MILAN — A single dose of a monoclonal antibody against an inhibitor of an enzyme involved in triglyceride degradation appears to substantially lower triglyceride and cholesterol levels, suggests a phase 1, first-in-human trial.
LY3475766 is a monoclonal antibody against the angiopoietin-like protein (ANGPTL)3/8 complex, a potent inhibitor of lipoprotein lipase, and was tested in 48 individuals with mixed dyslipidemia in an ascending-dose study.
It reduced triglyceride levels by up to 70%, alongside reductions in low-density-lipoprotein (LDL) cholesterol by up to 37%, apolipoprotein B by up to 31%, and increased high-density-lipoprotein (HDL) cholesterol by up to 26%.
With the antibody showing good tolerability and a favorable safety profile, Daniel Gaudet, MD, PhD, Department of Medicine, Université de Montréal, said that targeting ANGPTL3/8 shows promise.
“LY3475766 may have the potential to reduce cardiovascular risk in patients with or at high risk for atherosclerotic cardiovascular disease on top of optimal standard of care,” he said. However, he acknowledged that further study is needed.
The research was presented at the European Atherosclerosis Society (EAS) 2022 Congress on May 23.
Commenting on the findings was S. Lale Tokgözoğlu, MD, PhD, professor of cardiology at Hacettepe University, Ankara, Turkey, who is chair of the EAS Scientific Program Committee.
She told theheart.org | Medscape Cardiology that it was important to study people with mixed dyslipidemia, as they are “likely to benefit from this agent, since it targets both LDL and triglycerides, and covers the atherogenic lipoproteins while increasing HDL cholesterol.”
Moreover, “with the global epidemic of obesity and diabetes, mixed dyslipidemia with elevations in both triglycerides and LDL cholesterol are commonly seen.”
Tokgözoğlu added that the potency of the molecule and its “unique aspect of lowering triglycerides and LDL without decreasing HDL” would make it suitable for decreasing both “cardiovascular risk in patients with mixed dyslipidemia and atherogenic dyslipidemia in diabetes and getting these patients to the secondary non-HDL cholesterol goals.”
However, she urged caution in interpreting the results, saying that the dose of the monoclonal antibody will need to be “fine-tuned” to inhibit ANGPTL3 in order to avoid lipotoxicity while still achieving a clinical benefit.
“Attractive Combination, in Theory”
Gaudet noted that loss-of-function mutations in and pharmacologic inhibition of ANGPTL3 are associated with reduced levels of triglycerides and LDL cholesterol and increased levels of HDL cholesterol.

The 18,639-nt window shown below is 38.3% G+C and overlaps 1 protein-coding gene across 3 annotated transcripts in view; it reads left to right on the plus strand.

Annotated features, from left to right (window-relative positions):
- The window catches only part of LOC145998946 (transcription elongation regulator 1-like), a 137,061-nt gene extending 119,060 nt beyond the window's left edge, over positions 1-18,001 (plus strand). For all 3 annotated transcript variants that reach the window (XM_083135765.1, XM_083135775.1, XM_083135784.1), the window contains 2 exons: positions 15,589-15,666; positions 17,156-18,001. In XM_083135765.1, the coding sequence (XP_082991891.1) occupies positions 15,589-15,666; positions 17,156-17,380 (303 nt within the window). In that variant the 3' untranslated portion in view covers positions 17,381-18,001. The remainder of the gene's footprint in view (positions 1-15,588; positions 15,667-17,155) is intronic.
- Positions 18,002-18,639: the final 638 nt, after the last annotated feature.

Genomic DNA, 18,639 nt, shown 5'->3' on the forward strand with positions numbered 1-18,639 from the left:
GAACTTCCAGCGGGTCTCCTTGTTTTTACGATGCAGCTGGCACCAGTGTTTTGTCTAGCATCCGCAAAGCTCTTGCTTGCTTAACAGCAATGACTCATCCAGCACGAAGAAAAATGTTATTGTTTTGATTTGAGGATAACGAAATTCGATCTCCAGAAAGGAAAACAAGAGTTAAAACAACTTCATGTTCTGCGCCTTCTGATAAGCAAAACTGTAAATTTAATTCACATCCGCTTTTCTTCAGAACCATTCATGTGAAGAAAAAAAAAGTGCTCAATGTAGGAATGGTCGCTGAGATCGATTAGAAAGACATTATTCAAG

Moreover, individuals who are heterozygous for ANGPTL3 loss-of-function variants have a 41% reduced risk for coronary artery disease, compared with noncarriers.
Gaudet explained that ANGPTL8 is secreted in response to feeding, and variants truncating the protein are also associated with reduced triglyceride and LDL cholesterol levels, increased HDL cholesterol, and a reduced risk for coronary artery disease.
ANGPTL8 forms a complex with ANGPTL3 that inhibits lipoprotein lipase 100-fold more potently than ANGPTL3 alone, and circulates at much lower levels, he said, “making it a very attractive combination, in theory.”
The researchers therefore conducted a phase 1, proof-of-concept randomized trial that involved 48 individuals with mixed hyperlipidemia, defined as a triglyceride level of at least 135 mg/dL and an LDL cholesterol level of at least 70 mg/dL.
They were assigned in a 6:2 ratio to one intravenous dose of LY3475766 10 mg to 30 mg, to one subcutaneous dose of LY3475766 100 mg to 600 mg, or to placebo.
The median age of the participants ranged from 44 to 56 years, and between 50% and 100% were male.
Gaudet showed that, after administration of the 600 mg subcutaneous dose of LY3475766, the half-life was 4.4 days, and that increases in the concentration of the ANGPTL3/8 complex matched exposure to LY3475766.
With the 100 mg, 300 mg, and 600 mg doses of LY3475766, the maximum decreases in triglycerides over baseline were approximately 59%, 65%, and 70%, respectively.
For LDL cholesterol, the maximum decreases in concentrations from baseline with the three doses were approximately 17%, 22%, and 37%, respectively, whereas for apolipoprotein B, decreases were 14%, 21%, and 31%, respectively.
Gaudet noted that there were also dose-related decreases in concentrations of remnant cholesterol from baseline to a maximum of 61% and in non-HDL cholesterol by up to 36%.
The largest increases in HDL cholesterol were seen with the 30 mg, 300 mg, and 600 mg doses, to a maximum of 26%.
In terms of safety, there were no serious adverse events and no treatment-emergent adverse events that prevented dose escalation, he said.
There was one case of intermittent asymptomatic second-degree atrioventricular block and another of asymptomatic monomorphic ventricular tachycardia.
There were two cases of mild injection-site edema and three cases of moderate site-injection pain, which all occurred “on the same day at the same site,” Gaudet noted.
The study was sponsored by Eli Lilly and Company. Gaudet declares relationships with Aegerion, Allergan, Amgen, Novartis, Regeneron, Alcoa, Arrowhead, Eli Lilly, Ionis, Novo Nordisk, Pfizer, Sanofi, Acasti, Applied Therapeutics, AstraZeneca, Boehringer Ingelheim, Ceapro, Dalcor, Esperion, Kowa, The Medicine Company, Uniqure, CRISPR Therapeutics, Saliogen, Verve Therapeutics.
European Atherosclerosis Society (EAS) 2022. Presented May 23, 2022.
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